Managing Emotions

Practicalities aren't the only challenge that comes with the introduction of a new dog. Many pawrents aren't prepared for the conflicting emotions they might experience: the excitement of adopting a new family member coupled with the joy of seeing your two dogs positively interacting, but also an unexpected sense of guilt. Just as a mother with a new human baby might feel guilty that they're upsetting their firstborn, pawrents with new dogs often struggle with the sense that they're disrupting their original dog's life. Parenting expert Sarah Ockwell-Smith describes this unique emotional response as a sort of grief: "grieving for the life you had just the two of you and the bond that you had." You might also feel guilty that you're a 'better' dog pawrent for your second dog, given all you learned the first time round. Or you might feel guilt towards your new dog because you don't have the time or resources to give them the same attention you gave your original fur pal. There are likely to be moments when both dogs are vying for your attention and you’ll have to choose who to respond to first, which can be really hard. For those struggling, remember that dogs are generally very adaptable and while your existing hound might be temporarily confused at the change, they'll soon adjust to life as one of two.  In fact, both dogs will end up living fuller lives with a canine companion to keep them company!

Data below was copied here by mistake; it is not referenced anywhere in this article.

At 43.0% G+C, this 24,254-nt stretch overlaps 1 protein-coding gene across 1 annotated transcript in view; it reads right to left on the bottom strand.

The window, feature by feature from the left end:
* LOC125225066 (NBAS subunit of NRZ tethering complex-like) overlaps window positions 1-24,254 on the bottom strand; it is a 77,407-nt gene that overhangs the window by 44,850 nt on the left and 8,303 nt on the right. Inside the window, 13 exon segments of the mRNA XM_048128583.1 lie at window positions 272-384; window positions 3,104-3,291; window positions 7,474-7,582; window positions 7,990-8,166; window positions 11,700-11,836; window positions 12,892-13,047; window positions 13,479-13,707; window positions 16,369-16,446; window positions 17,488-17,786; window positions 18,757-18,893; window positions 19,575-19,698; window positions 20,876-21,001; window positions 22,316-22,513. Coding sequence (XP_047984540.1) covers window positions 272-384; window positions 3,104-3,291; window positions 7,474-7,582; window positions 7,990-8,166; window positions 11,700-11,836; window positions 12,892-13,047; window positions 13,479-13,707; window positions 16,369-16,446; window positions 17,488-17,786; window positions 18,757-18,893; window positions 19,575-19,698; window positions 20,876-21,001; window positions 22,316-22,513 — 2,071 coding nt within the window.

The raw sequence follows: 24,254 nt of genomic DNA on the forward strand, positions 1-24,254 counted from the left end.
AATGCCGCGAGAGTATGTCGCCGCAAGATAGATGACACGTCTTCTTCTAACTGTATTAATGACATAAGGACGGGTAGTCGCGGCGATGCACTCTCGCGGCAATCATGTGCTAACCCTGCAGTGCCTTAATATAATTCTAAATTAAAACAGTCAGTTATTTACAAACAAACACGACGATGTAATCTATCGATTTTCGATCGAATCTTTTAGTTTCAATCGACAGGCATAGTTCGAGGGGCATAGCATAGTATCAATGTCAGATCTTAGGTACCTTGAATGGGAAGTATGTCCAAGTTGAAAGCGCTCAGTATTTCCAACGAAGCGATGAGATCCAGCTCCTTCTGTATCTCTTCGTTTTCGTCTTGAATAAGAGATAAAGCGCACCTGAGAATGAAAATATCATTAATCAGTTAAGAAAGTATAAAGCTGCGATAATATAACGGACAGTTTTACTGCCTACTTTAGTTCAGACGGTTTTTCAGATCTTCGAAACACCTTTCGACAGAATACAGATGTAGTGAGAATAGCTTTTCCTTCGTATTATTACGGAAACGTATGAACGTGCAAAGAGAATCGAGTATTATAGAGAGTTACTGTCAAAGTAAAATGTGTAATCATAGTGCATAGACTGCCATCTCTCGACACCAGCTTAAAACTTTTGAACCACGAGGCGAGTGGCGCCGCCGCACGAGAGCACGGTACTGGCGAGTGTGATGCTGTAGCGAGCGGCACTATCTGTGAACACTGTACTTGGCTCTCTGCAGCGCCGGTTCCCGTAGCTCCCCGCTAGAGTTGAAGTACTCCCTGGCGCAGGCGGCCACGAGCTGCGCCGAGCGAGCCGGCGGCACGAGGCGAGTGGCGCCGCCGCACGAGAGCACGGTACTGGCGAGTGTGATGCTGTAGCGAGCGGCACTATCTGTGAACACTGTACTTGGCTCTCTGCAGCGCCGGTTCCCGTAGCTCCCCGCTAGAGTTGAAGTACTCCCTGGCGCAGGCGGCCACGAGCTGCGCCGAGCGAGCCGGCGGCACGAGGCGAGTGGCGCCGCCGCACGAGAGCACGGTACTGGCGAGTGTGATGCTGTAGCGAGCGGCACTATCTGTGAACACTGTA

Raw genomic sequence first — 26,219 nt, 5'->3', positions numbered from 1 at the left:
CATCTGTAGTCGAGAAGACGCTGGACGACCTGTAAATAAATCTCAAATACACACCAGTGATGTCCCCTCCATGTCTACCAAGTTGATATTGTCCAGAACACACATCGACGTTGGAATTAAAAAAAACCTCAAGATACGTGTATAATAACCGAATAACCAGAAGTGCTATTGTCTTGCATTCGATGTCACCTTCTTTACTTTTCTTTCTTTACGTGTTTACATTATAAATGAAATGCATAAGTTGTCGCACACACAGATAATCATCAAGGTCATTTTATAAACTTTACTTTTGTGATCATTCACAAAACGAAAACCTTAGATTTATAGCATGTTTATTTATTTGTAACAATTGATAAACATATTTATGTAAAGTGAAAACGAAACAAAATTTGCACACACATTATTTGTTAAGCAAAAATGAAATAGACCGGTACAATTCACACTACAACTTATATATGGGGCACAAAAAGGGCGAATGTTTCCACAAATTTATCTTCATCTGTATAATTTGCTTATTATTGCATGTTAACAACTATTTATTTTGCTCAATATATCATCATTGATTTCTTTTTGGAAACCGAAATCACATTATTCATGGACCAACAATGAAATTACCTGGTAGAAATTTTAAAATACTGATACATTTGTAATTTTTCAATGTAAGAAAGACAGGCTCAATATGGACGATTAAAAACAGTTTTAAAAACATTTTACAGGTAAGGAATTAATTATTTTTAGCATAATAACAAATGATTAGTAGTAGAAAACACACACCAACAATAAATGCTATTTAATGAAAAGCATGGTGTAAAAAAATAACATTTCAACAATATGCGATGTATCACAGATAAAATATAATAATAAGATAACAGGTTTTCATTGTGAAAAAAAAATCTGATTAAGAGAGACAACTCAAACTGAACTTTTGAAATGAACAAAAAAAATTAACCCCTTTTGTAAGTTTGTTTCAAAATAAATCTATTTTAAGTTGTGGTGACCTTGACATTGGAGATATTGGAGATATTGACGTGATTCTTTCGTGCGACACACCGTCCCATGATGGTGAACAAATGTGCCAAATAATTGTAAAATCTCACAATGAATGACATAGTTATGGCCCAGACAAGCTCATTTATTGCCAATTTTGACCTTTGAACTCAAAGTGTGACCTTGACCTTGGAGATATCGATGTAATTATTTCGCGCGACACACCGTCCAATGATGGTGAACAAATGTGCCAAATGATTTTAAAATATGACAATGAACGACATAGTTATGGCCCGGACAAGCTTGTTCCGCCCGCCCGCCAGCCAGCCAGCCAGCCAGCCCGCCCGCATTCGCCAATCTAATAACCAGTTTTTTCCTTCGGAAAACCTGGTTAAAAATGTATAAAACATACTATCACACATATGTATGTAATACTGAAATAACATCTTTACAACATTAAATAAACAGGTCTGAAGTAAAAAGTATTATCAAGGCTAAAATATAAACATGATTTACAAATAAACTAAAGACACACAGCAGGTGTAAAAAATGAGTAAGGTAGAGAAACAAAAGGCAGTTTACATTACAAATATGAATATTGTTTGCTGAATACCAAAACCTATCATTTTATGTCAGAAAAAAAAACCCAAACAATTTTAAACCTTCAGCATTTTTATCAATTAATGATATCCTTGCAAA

Lastly, remember that your two dogs are going to have unique personalities. They might be the same age or even breed, but each one will be entirely their own pawson. That means you’ll have to relearn everything you thought you knew about raising a fur baby with dog number two! Keeping an open mind when it comes to your new dog’s likes and dislikes, training abilities, behaviour quirks and special needs is all-important. If you recognise from the start that they’re not going to slot neatly into your routine with your current dog and keep things flexible, you’ll be setting them up for success. The aim is to create a household where both pups can thrive, whether that means separate walks or family frolics, individual dog beds in ‘safe spaces’ or co-sleeping.

Your dogs may not even like the same food, which is why THE PACK have created a variety of flavours and textures to meet every pup’s unique tastes. Our mixed three-pack of No Fishy Dishy, No-Cluck Casserole and No-Moo Ragu is great way to taste test with your new hound, and we now also offer a baked kibble for those who prefer a dry dog food. So no need for your furry friends to fight over the dog bowl!


If you want to discover more about raising a happy, healthy plant-based dog, download our FREE eBook where you can find a 30% off code to use on your next order!

Or, get 30% off your 1st subscription with code PACKSUB30. 

Winner, winner, plant-based dinner!